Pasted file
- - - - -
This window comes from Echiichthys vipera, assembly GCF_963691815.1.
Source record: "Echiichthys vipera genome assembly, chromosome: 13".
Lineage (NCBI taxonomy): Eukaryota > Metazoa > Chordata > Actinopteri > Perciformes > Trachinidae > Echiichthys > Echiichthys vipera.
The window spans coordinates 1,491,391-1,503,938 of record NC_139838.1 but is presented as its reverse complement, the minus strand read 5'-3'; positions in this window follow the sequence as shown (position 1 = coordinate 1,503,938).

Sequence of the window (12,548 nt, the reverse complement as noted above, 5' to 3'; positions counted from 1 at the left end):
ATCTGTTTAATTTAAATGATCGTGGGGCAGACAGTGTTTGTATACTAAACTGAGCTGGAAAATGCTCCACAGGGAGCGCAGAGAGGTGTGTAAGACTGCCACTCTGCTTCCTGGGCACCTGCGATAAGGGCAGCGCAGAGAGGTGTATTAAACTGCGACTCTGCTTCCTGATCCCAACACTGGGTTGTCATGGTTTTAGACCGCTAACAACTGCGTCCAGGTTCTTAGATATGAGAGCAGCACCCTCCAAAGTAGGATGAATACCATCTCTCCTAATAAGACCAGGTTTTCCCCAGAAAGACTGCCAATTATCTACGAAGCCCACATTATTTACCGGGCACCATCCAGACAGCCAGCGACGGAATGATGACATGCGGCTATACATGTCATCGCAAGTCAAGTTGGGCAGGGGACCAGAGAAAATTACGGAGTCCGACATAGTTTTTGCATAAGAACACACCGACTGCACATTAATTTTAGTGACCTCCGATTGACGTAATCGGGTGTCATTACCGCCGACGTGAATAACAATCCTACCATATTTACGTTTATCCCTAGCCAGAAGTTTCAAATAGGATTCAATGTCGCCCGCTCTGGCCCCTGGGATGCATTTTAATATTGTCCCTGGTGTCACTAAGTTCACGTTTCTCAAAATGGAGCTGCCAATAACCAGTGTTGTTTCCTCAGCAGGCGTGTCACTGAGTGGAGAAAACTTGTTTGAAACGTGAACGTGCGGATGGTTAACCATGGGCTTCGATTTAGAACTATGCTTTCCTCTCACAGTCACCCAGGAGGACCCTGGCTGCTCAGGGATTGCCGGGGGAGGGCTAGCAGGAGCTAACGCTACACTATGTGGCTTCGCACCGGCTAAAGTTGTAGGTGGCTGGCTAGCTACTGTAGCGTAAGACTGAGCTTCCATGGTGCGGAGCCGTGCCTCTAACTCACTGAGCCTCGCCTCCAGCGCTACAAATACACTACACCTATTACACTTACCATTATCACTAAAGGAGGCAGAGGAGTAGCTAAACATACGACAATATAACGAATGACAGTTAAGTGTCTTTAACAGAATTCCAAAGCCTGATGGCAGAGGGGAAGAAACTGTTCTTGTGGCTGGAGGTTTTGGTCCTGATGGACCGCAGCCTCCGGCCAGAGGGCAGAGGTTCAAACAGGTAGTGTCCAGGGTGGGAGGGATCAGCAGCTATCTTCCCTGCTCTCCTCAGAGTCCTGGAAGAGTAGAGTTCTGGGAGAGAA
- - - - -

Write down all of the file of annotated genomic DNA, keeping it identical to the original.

This window comes from Echiichthys vipera, assembly GCF_963691815.1.
Source record: "Echiichthys vipera genome assembly, chromosome: 13".
Lineage (NCBI taxonomy): Eukaryota > Metazoa > Chordata > Actinopteri > Perciformes > Trachinidae > Echiichthys > Echiichthys vipera.
The window spans coordinates 1,491,391-1,503,938 of record NC_139838.1 but is presented as its reverse complement, the minus strand read 5'-3'; positions in this window follow the sequence as shown (position 1 = coordinate 1,503,938).

Sequence of the window (12,548 nt, the reverse complement as noted above, 5' to 3'; positions counted from 1 at the left end):
ATCTGTTTAATTTAAATGATCGTGGGGCAGACAGTGTTTGTATACTAAACTGAGCTGGAAAATGCTCCACAGGGAGCGCAGAGAGGTGTGTAAGACTGCCACTCTGCTTCCTGGGCACCTGCGATAAGGGCAGCGCAGAGAGGTGTATTAAACTGCGACTCTGCTTCCTGATCCCAACACTGGGTTGTCATGGTTTTAGACCGCTAACAACTGCGTCCAGGTTCTTAGATATGAGAGCAGCACCCTCCAAAGTAGGATGAATACCATCTCTCCTAATAAGACCAGGTTTTCCCCAGAAAGACTGCCAATTATCTACGAAGCCCACATTATTTACCGGGCACCATCCAGACAGCCAGCGACGGAATGATGACATGCGGCTATACATGTCATCGCAAGTCAAGTTGGGCAGGGGACCAGAGAAAATTACGGAGTCCGACATAGTTTTTGCATAAGAACACACCGACTGCACATTAATTTTAGTGACCTCCGATTGACGTAATCGGGTGTCATTACCGCCGACGTGAATAACAATCCTACCATATTTACGTTTATCCCTAGCCAGAAGTTTCAAATAGGATTCAATGTCGCCCGCTCTGGCCCCTGGGATGCATTTTAATATTGTCCCTGGTGTCACTAAGTTCACGTTTCTCAAAATGGAGCTGCCAATAACCAGTGTTGTTTCCTCAGCAGGCGTGTCACTGAGTGGAGAAAACTTGTTTGAAACGTGAACGTGCGGATGGTTAACCATGGGCTTCGATTTAGAACTATGCTTTCCTCTCACAGTCACCCAGGAGGACCCTGGCTGCTCAGGGATTGCCGGGGGAGGGCTAGCAGGAGCTAACGCTACACTATGTGGCTTCGCACCGGCTAAAGTTGTAGGTGGCTGGCTAGCTACTGTAGCGTAAGACTGAGCTTCCATGGTGCGGAGCCGTGCCTCTAACTCACTGAGCCTCGCCTCCAGCGCTACAAATACACTACACCTATTACACTTACCATTATCACTAAAGGAGGCAGAGGAGTAGCTAAACATACGACAATATAACGAATGACAGTTAAGTGTCTTTAACAGAATTCCAAAGCCTGATGGCAGAGGGGAAGAAACTGTTCTTGTGGCTGGAGGTTTTGGTCCTGATGGACCGCAGCCTCCGGCCAGAGGGCAGAGGTTCAAACAGGTAGTGTCCAGGGTGGGAGGGATCAGCAGCTATCTTCCCTGCTCTCCTCAGAGTCCTGGAAGAGTAGAGTTCTGGGAGAGAA